Often, children who are the victims of child abuse have nowhere to turn to for help. The perpetrators of the abuse are often the most trusted adults in the child’s life, and the child is often dependent on the same adult for their care. Similarly, children do not know how to respond appropriately to instances of child abuse. They usually do not know the resources that are available to them, and they often do not understand what is considered normal in an adult-child relationship.
Many children attempt to cope with instances of child abuse by engaging in denial, as acknowledging that abusive events occurred can be too painful. Some children also respond by emotionally withdrawing themselves, and some children engage in excessive, approval-seeking behavior with adults. Children may also attempt to cope with child abuse by engaging in sudden mood swings and behavioral outbursts.
Unfortunately, a child’s coping mechanisms rarely result in abusive events ending. Without a clear path for help, many children stay silent regarding instances of child abuse, and they end up enduring prolonged periods of abuse.
What resources does a person have for responding to child abuse?
When a person notices a potential case of child abuse, they should know that there is a variety of local and national resources that can support them. When appropriate, a person who recognizes a potential case of child abuse can have a conversation with the child’s parents. A simple conversation can provide useful details that can help the person understand the situation and understand how to best support the child.
To get connected with local and national resources to address a potential case of child abuse, the person can contact the Childhelp National Child Abuse Hotline at 1 800 422-4453. Anyone can call the hotline 24/7, and the hotline operators can handle calls in 170 languages. The operators will be able to advise the caller on the situation at hand, and they can connect the caller with resources that are appropriate for their needs.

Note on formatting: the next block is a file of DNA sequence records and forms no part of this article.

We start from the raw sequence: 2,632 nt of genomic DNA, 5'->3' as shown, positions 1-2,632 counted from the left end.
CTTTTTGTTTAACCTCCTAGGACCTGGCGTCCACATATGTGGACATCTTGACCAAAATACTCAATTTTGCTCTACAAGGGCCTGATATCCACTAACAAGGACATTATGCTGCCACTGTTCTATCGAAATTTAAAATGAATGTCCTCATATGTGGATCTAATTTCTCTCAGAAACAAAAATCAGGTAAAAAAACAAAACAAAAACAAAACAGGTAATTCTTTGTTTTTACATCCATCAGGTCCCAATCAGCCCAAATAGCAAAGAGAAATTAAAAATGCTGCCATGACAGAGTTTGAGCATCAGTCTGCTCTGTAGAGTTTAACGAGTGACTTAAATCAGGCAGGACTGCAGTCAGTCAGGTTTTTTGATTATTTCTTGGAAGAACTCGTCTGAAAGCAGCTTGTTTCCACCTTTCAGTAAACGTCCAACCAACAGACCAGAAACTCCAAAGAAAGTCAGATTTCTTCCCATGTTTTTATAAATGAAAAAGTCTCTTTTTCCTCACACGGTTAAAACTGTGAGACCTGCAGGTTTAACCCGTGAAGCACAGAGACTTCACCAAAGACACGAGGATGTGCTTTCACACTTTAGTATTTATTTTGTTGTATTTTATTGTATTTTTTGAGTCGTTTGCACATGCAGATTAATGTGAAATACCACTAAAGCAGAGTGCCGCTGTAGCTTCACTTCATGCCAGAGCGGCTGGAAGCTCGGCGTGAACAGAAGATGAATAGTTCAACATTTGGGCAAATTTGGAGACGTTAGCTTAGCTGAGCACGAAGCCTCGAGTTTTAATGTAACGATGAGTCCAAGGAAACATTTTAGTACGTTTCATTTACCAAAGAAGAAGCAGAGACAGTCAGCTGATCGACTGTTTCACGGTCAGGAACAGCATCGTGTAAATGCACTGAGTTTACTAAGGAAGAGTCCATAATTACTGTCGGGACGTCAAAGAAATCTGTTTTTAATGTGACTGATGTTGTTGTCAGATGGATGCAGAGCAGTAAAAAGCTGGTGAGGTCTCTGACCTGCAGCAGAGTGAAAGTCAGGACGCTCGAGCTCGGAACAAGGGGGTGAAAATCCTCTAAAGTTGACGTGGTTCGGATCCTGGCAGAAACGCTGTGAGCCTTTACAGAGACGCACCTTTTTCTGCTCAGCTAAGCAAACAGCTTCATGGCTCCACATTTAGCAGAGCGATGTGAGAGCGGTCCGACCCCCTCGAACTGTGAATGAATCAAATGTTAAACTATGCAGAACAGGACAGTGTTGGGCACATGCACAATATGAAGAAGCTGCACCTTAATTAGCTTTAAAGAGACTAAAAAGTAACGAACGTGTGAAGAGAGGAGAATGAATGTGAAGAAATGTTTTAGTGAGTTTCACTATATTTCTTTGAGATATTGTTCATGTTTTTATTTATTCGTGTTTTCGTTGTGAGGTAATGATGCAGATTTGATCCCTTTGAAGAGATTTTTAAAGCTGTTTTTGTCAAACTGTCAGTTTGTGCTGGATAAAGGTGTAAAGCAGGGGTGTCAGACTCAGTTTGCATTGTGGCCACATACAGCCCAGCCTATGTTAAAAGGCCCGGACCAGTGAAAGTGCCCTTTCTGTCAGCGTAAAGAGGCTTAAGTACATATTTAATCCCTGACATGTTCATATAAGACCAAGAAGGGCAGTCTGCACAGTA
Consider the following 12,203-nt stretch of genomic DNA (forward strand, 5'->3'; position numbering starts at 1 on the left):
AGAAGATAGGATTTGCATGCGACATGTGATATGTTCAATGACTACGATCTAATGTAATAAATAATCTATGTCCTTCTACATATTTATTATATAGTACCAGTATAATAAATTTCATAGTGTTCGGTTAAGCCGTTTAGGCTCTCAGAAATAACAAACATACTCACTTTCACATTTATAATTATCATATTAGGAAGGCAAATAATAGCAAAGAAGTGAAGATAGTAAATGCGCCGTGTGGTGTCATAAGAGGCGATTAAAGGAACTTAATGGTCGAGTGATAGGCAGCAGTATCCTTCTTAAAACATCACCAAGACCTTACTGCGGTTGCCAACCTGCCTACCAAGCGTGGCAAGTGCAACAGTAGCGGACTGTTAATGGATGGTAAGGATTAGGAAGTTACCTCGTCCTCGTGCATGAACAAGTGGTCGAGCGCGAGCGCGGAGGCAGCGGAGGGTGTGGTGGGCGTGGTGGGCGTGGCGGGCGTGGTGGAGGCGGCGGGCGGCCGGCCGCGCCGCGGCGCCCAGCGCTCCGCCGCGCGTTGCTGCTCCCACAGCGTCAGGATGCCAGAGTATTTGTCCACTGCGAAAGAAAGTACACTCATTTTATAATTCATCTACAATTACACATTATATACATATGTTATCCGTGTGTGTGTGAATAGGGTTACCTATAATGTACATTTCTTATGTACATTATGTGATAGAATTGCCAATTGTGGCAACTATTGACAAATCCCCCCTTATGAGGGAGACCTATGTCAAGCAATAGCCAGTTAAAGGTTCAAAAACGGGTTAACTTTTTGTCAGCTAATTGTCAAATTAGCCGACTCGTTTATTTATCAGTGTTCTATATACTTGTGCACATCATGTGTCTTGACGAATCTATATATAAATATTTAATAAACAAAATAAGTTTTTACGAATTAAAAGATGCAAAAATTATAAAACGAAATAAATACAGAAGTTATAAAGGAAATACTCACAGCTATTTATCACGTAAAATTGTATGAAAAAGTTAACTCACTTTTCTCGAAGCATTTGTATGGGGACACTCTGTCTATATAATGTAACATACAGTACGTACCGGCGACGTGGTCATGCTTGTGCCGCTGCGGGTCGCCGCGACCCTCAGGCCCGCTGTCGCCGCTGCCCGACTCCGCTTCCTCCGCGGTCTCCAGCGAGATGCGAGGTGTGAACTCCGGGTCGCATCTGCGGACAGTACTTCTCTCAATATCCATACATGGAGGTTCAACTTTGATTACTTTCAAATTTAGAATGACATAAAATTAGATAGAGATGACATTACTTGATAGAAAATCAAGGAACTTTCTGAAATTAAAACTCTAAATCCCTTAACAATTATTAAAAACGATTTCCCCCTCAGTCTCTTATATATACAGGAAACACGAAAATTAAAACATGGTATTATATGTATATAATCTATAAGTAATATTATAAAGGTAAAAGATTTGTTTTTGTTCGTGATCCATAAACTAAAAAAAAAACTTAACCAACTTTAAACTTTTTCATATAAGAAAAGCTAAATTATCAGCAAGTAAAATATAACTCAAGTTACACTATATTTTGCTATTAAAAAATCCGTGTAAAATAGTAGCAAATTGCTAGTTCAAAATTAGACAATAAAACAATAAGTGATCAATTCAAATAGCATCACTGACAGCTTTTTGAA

Regarding identifying potential cases of child abuse, people should know that child abuse is typically only visible as after-effects of the abusive event. Child abuse cases rarely come to light because a person sees an abusive event occur in real-time. More often, adults in the child’s life identify child abuse by recognizing common signs of abuse. These signs can include physical marks on the child’s body or the child recoiling when an adult reaches out to the child for a hug or high-five.
If a person ever believes that a child is in immediate danger, that person should call 911 immediately.
How can San Antonio Behavioral Healthcare Hospital help combat child abuse?
San Antonio Behavioral Healthcare Hospital provides a variety of behavioral health services for adults. If an adult is struggling with their behavioral or mental health, an inpatient or outpatient behavioral health program at our facility may be right for them. By starting with one of our programs, adults can potentially reduce the risk of their own behavioral and mental health contributing to instances of child abuse.
San Antonio Behavioral Healthcare Hospital is committed to helping support families and combat child abuse in San Antonio and the greater Bexar County area. To learn more about the behavioral healthcare admissions process, please call our 24/7 intake hotline at (210) 541-5300.